Event Review: Womad Festival (Chalton Park, Malmesbury; Thursday 25th July to Sunday 28th Jul 2019)

Womad, the world’s festival, once again sparkled the Wiltshire countryside with an array of international musicians. In what was one of the driest Womads in recent years, highlights came from the headliners to the warm-up acts, creating an inclusive and illuminating festival.

The first thing of note was the changes to the festival; losing the Big Red tent and increasing the size of the d&b soundscape stage. It worked, but there were maybe one or two conflicts when it came to curation. KOKOROKO and similar artists would have traditionally played on the Big Red, but instead found themselves on a bespoke sound stage, and having a supreme sound-system behind any band is never a bad thing. There was a feeling that the intimacy had been lost; subtle Celtic folk and dark bassy electronics were as prevalent on the menu this year.


A personal highlight and possibly the best use of the d&b soundscape stage ever could be found on Sunday morning with the playback of a 1985 recording of Nusrat Fateh Ali Khan playing Womad, which was designed to replicate the atmosphere and exceptionalism of the event. Using the 360-sound available in the tent, the space was transformed into a wet and windy night at the old site, Mersea Island, where an unsuspecting audience were graced with the presence of one of world music’s superstars. The sound was directed to recreate where each musician had been standing on stage back in 1985, with the applause and cheers of the audience played around the whole tent. It was a magical, immersive morning, which brought to life the special audiophile tent.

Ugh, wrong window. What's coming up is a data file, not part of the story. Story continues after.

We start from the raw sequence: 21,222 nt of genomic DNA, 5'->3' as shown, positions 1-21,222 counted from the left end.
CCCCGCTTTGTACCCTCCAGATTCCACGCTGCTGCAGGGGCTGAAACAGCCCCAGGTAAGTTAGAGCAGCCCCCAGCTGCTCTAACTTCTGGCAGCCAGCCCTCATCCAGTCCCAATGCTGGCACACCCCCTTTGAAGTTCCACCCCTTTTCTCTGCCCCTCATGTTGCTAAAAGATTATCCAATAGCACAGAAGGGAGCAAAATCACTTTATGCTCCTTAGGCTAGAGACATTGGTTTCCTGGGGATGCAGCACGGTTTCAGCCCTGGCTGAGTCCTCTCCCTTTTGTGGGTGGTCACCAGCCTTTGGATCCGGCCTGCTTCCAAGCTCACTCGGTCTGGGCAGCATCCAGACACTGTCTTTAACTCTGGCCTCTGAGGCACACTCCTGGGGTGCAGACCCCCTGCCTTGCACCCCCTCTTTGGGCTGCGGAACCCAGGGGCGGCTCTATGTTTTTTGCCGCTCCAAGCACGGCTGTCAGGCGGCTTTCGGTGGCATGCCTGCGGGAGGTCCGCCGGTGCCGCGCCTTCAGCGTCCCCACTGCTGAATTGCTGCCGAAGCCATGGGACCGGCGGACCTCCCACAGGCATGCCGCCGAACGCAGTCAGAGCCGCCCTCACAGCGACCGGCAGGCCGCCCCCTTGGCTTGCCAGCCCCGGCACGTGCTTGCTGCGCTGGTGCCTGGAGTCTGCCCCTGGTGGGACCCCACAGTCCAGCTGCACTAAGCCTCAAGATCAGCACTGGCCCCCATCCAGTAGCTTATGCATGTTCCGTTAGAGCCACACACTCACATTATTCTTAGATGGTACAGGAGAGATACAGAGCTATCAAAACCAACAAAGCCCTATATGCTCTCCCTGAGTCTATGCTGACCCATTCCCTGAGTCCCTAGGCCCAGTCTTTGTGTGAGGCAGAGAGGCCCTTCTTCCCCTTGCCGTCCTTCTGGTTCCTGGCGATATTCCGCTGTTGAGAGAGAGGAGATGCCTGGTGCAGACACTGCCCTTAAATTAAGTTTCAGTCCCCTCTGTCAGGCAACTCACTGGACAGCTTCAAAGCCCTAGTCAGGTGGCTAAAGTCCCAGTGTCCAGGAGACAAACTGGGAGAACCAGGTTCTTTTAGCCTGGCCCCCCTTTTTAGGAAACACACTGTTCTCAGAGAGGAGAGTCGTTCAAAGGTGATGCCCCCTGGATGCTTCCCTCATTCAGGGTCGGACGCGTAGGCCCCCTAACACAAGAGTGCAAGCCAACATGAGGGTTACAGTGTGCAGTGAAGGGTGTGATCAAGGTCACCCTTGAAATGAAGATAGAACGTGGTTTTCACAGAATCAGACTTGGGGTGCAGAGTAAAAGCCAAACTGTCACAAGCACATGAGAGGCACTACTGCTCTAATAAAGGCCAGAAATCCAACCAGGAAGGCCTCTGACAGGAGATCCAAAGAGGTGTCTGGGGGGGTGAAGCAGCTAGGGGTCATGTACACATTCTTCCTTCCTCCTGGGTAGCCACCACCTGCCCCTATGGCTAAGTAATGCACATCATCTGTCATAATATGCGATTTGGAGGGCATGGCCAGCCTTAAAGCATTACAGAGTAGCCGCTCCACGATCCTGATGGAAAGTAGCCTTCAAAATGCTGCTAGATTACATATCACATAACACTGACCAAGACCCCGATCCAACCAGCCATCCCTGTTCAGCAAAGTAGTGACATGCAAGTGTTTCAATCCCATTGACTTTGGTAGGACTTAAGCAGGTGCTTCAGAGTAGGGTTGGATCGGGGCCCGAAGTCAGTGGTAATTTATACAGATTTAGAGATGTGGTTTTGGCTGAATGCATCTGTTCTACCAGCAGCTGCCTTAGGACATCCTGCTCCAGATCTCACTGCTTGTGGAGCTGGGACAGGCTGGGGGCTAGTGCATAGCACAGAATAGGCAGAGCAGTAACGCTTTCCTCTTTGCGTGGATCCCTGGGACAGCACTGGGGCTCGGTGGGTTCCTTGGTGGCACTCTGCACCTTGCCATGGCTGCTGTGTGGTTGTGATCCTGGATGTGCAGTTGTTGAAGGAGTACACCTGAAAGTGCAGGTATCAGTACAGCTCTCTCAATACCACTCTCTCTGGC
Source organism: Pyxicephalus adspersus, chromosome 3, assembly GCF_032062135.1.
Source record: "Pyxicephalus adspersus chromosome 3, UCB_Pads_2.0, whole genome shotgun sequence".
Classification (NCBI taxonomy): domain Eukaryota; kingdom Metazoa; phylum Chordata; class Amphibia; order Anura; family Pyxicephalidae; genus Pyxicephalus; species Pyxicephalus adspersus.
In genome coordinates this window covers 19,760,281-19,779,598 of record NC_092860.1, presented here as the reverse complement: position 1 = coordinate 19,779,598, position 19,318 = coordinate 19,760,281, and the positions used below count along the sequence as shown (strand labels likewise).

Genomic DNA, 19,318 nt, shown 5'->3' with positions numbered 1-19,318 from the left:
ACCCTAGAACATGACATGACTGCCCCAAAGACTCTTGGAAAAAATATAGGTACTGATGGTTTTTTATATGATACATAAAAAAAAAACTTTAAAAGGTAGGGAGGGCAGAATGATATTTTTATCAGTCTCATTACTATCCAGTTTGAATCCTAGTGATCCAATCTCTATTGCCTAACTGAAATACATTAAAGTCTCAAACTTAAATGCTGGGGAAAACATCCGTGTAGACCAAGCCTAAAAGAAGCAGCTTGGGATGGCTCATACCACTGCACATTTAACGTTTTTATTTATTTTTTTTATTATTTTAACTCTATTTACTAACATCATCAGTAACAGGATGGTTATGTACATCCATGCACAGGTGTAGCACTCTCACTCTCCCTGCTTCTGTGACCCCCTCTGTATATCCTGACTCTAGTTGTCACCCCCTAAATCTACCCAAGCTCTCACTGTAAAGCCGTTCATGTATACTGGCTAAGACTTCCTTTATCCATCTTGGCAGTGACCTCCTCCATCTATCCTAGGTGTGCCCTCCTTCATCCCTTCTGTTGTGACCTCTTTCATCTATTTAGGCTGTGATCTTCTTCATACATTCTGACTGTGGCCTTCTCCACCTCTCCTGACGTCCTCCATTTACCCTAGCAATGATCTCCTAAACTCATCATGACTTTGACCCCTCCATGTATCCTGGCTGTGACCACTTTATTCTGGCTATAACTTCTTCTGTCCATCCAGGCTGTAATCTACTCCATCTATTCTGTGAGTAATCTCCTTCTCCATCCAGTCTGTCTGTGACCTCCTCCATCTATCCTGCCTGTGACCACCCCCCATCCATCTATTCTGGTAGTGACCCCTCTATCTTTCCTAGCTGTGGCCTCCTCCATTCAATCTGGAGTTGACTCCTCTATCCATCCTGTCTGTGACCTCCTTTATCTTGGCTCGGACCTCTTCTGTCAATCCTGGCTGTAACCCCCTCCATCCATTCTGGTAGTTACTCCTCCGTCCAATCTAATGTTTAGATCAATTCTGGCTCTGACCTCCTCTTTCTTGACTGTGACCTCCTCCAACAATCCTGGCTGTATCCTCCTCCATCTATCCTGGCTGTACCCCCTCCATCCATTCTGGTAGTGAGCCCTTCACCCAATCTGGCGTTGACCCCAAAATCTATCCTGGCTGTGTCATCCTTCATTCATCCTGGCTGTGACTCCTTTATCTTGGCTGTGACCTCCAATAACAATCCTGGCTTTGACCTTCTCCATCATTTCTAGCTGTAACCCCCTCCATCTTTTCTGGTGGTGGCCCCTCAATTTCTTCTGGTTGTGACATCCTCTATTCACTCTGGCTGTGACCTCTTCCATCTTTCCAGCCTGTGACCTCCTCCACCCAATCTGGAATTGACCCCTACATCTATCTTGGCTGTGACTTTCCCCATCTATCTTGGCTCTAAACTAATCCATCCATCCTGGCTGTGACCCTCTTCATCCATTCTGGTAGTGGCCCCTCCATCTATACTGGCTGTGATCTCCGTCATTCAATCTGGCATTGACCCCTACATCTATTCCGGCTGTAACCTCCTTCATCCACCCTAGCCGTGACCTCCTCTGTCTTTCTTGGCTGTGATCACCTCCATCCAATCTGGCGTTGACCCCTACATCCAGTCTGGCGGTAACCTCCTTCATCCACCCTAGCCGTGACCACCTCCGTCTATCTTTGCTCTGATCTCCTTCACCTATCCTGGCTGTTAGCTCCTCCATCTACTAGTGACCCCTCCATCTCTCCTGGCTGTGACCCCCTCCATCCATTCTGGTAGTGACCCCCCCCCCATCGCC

Macy Gray – Siam Stage @ Garry Jones Photography

Sometimes, when offered so much, it can be easy to ignore the big names and the headliners, who are playing more regularly at other festivals. However, this year Macy Gray took Womad by storm. Not scheduled on the main stage, The Siam was packed at least 30 minutes before she was due to come on. Her set was exhilarating and exciting, taking the audience through classics and new material. The buzz prior to her appearance set a tone of excitement that continued throughout her performance. And, of course, the extended version of ‘I Try’, with almost 100% audience participation, is an all-time Womad highlight and left many around me teary-eyed. A bold, but clever selection by Womad curators.

Les Filles De Illighadad – World Rhythms Stage © Garry Jones Photography

As always, the beauty was in those moments that you weren’t expecting, from Indian hip-hop collective Ta Dhom Project to female-led desert blues trio, Les Filles de Illighadad. At Womad, they seem to come more than anywhere else; it could be the first set of the day or the last set of the day; there are no rules as to when and where those moments will come. I am already excited for my weekend in Wiltshire next year.

Womad © Garry Jones Photography